India’s Foreign Trade Policy (FTP) has, conventionally, been formulated for five years at a time and reviewed annually. The focus of the FTP has been to provide a framework of rules and procedures for exports and imports and a set of incentives for promoting exports. Fifteen years ago India occupied a very small space on the global trade canvas. As various sectors of the Indian economy became more competitive globally, exports began to grow remarkably. India’s merchandise exports recorded a Compound Annual Growth Rate (CAGR) of 15.9 percent over the period 2004-05 to 2013-14. Similarly, as the economic growth rate of the country picked up, so did imports, which grew at a CAGR of 16.8 percent over the same period.
Today, foreign trade has begun to play a significant part in the Indian economy reflecting its increasing globalisation. At the same time, the growing merchandise trade deficit, resulting in a persistently high current account deficit, has set alarm bells ringing. This policy, therefore, aims at promoting exports along with making imports more focussed and rational. The trade performance of a country is so closely and inextricably linked with its overall economic performance that trade policy cannot be treated as a simple matter of manoeuvring the export or import of a product. Foreign trade policy has a direct connect with domestic economic policies. Exports constitute the last segment of long sectoral value chains. A foreign trade policy that addresses only the front-end of exports without recognising the characteristics of the back end is incomplete and, likely to be unworkable. At the same time, the development of an appropriate ecosystem for the front-end can create a pull effect for the sector in question. In each case, action lies in several departments and stakeholder institutions. The biggest challenge, therefore, is to properly anchor the elements of the foreign trade policy in the overall economic policy and to ensure that the framework of rules, procedures and incentives for trade is contextualised within a composite approach to economic development.
According to the WTO, in merchandise trade, India was the 19th largest exporter in the world with a share of 1.7 percent and the 12th largest importer with a share of 3.5 percent in 2018. In commercial services, India was the 6th largest exporter in the world with a share of 3.2 percent and the 9th largest importer with a share of 2.8 percent.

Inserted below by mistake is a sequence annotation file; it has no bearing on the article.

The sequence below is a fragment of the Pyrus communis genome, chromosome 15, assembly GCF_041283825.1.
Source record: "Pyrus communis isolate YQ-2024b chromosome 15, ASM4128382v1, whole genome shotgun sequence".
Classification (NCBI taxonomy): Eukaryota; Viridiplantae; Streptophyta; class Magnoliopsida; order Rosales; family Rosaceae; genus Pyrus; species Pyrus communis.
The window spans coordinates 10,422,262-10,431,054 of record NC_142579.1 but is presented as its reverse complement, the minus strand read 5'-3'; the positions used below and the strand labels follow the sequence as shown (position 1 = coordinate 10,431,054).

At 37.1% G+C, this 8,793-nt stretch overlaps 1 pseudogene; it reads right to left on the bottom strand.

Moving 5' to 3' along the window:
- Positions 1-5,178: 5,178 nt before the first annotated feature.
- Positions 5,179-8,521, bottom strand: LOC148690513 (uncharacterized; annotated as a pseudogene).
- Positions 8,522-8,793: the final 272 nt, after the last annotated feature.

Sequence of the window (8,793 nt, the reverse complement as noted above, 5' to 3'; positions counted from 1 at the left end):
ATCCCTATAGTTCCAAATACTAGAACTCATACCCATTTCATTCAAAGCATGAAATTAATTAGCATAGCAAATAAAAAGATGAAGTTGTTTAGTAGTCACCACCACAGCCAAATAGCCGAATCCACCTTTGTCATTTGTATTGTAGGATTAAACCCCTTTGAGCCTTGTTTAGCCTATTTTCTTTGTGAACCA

Both external and domestic factors have posed a challenge to export growth such as the global trade slowdown from 2008-09 onwards, exchange rate fluctuations and non-tariff barriers imposed by India’s trading partners and loss of competitiveness in many product areas. The inherent limitations of manufacturing in India, the lack of diversity and focused efforts on services exports, the under achievement of the potential of SEZs, high transaction costs, high cost of trade finance and infrastructural bottlenecks are the domestic challenges to be overcome. The heavy dependence on imports of essential commodities including crude oil, gas, coal, pulses, edible oils, fertilizers, and electronics has kept India’s trade deficit at a high level. While there has been a gradual shift in India’s exports away from the advanced economies of the European Union and North America, the United States of America continues to be the topmost destination for India’s exports with a share of 12.4 percent in 2013-14 followed by the United Arab Emirates (9.7 percent) and China (4.7 percent) in 2013-14. The IMF WEO update presents a mixed picture for these key markets for India’s exports.
Union Ministry of Commerce and Industry is formulating India''s new Foreign Trade Policy 2021-2026, which will come into effect from September 1, 2021, for five years and will strive to make the country a leader in international trade.
A key driver for India to achieve the USD 5 trillion mark in an expedited time frame would be boosting exports, both merchandise and services. This has to be done through systematically addressing domestic and overseas constraints related to the FTP, regulatory and operational framework for lowering transaction costs and enhancing the ease of doing business, and creating a low-cost operating environment through efficient logistical and utility infrastructure. Improvements in the operations of the domestic manufacturing and services sectors in combination with efficient infrastructure support by the government would result in correcting the imbalances within India and feed into the trade policy.
New FTP 2021-26 aims to: